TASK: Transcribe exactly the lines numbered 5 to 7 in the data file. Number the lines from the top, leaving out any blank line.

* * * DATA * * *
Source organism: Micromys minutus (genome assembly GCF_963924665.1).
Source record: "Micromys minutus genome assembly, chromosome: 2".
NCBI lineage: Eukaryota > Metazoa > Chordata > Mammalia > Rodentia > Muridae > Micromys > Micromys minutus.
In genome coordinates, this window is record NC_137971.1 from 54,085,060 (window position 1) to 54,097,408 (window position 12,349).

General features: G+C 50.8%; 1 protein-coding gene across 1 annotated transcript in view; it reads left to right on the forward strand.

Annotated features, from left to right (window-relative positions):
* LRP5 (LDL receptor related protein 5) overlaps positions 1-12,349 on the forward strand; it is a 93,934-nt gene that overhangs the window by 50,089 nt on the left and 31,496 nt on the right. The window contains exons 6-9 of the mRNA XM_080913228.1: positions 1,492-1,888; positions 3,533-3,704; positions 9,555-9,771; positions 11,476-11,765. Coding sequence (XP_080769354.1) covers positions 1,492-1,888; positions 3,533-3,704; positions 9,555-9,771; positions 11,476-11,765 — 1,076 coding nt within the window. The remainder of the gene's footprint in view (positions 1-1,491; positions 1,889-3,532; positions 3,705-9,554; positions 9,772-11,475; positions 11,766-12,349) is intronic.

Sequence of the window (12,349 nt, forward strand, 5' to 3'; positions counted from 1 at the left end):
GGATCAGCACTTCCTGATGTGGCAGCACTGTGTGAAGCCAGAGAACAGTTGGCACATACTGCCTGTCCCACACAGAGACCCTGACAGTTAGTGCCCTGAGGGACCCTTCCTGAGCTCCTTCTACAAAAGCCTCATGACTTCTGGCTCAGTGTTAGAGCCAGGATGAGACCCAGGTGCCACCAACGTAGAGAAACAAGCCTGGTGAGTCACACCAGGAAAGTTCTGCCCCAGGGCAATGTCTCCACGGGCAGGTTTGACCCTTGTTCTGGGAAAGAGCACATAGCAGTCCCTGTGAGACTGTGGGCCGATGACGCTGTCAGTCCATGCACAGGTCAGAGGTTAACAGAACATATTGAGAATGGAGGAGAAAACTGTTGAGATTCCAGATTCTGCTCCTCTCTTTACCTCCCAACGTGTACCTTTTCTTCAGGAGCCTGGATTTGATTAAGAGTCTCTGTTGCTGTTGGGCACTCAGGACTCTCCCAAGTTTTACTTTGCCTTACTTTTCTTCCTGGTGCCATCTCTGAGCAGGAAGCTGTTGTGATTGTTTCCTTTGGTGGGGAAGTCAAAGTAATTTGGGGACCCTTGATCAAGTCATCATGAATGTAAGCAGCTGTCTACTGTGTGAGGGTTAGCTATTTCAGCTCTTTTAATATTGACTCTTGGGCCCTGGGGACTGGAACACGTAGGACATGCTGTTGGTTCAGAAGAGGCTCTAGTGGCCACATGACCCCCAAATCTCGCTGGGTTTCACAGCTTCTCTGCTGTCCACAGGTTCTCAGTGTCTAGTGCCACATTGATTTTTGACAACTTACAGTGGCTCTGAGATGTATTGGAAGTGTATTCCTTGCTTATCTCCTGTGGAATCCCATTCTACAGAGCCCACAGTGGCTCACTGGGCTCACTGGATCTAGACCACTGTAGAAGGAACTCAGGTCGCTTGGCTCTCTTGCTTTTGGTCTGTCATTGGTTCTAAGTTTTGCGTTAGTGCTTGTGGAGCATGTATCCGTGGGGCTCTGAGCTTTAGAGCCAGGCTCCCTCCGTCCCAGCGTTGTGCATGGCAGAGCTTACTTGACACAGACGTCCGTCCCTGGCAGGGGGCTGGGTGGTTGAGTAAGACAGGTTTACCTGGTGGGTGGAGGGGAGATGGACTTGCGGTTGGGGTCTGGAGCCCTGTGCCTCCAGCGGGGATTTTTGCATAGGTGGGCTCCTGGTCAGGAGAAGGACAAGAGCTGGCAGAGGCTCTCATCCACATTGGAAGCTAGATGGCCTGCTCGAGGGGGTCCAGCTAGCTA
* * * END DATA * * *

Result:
General features: G+C 50.8%; 1 protein-coding gene across 1 annotated transcript in view; it reads left to right on the forward strand.

Annotated features, from left to right (window-relative positions):
* LRP5 (LDL receptor related protein 5) overlaps positions 1-12,349 on the forward strand; it is a 93,934-nt gene that overhangs the window by 50,089 nt on the left and 31,496 nt on the right. The window contains exons 6-9 of the mRNA XM_080913228.1: positions 1,492-1,888; positions 3,533-3,704; positions 9,555-9,771; positions 11,476-11,765. Coding sequence (XP_080769354.1) covers positions 1,492-1,888; positions 3,533-3,704; positions 9,555-9,771; positions 11,476-11,765 — 1,076 coding nt within the window. The remainder of the gene's footprint in view (positions 1-1,491; positions 1,889-3,532; positions 3,705-9,554; positions 9,772-11,475; positions 11,766-12,349) is intronic.